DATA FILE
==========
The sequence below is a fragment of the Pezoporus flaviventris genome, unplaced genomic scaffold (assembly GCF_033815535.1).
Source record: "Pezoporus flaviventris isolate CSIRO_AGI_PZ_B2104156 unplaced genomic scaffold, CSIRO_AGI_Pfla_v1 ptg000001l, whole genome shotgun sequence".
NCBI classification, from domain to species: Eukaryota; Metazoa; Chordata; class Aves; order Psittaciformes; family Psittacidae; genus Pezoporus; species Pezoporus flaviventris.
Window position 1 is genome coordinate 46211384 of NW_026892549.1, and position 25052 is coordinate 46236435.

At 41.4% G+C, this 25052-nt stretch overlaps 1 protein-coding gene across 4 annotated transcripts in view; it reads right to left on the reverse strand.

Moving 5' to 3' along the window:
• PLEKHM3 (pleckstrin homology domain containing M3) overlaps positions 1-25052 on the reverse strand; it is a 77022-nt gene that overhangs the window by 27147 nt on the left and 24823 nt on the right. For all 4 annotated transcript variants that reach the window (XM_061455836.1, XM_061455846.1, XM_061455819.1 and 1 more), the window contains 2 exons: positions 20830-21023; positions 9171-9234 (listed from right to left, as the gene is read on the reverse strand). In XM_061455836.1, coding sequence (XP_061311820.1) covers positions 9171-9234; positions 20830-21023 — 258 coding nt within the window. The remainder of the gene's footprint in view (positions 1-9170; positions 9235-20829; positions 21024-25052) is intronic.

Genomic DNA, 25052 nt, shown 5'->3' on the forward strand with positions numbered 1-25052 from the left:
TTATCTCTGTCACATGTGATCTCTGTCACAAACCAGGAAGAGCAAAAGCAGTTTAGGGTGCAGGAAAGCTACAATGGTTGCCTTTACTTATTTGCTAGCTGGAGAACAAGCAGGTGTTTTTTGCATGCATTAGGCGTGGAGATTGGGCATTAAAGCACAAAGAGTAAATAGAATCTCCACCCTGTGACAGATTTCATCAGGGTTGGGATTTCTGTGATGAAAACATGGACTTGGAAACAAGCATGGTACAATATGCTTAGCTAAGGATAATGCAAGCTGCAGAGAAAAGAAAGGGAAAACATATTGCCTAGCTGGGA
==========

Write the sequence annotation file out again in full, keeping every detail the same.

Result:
The sequence below is a fragment of the Pezoporus flaviventris genome, unplaced genomic scaffold (assembly GCF_033815535.1).
Source record: "Pezoporus flaviventris isolate CSIRO_AGI_PZ_B2104156 unplaced genomic scaffold, CSIRO_AGI_Pfla_v1 ptg000001l, whole genome shotgun sequence".
NCBI classification, from domain to species: Eukaryota; Metazoa; Chordata; class Aves; order Psittaciformes; family Psittacidae; genus Pezoporus; species Pezoporus flaviventris.
Window position 1 is genome coordinate 46211384 of NW_026892549.1, and position 25052 is coordinate 46236435.

At 41.4% G+C, this 25052-nt stretch overlaps 1 protein-coding gene across 4 annotated transcripts in view; it reads right to left on the reverse strand.

Moving 5' to 3' along the window:
• PLEKHM3 (pleckstrin homology domain containing M3) overlaps positions 1-25052 on the reverse strand; it is a 77022-nt gene that overhangs the window by 27147 nt on the left and 24823 nt on the right. For all 4 annotated transcript variants that reach the window (XM_061455836.1, XM_061455846.1, XM_061455819.1 and 1 more), the window contains 2 exons: positions 20830-21023; positions 9171-9234 (listed from right to left, as the gene is read on the reverse strand). In XM_061455836.1, coding sequence (XP_061311820.1) covers positions 9171-9234; positions 20830-21023 — 258 coding nt within the window. The remainder of the gene's footprint in view (positions 1-9170; positions 9235-20829; positions 21024-25052) is intronic.

Genomic DNA, 25052 nt, shown 5'->3' on the forward strand with positions numbered 1-25052 from the left:
TTATCTCTGTCACATGTGATCTCTGTCACAAACCAGGAAGAGCAAAAGCAGTTTAGGGTGCAGGAAAGCTACAATGGTTGCCTTTACTTATTTGCTAGCTGGAGAACAAGCAGGTGTTTTTTGCATGCATTAGGCGTGGAGATTGGGCATTAAAGCACAAAGAGTAAATAGAATCTCCACCCTGTGACAGATTTCATCAGGGTTGGGATTTCTGTGATGAAAACATGGACTTGGAAACAAGCATGGTACAATATGCTTAGCTAAGGATAATGCAAGCTGCAGAGAAAAGAAAGGGAAAACATATTGCCTAGCTGGGA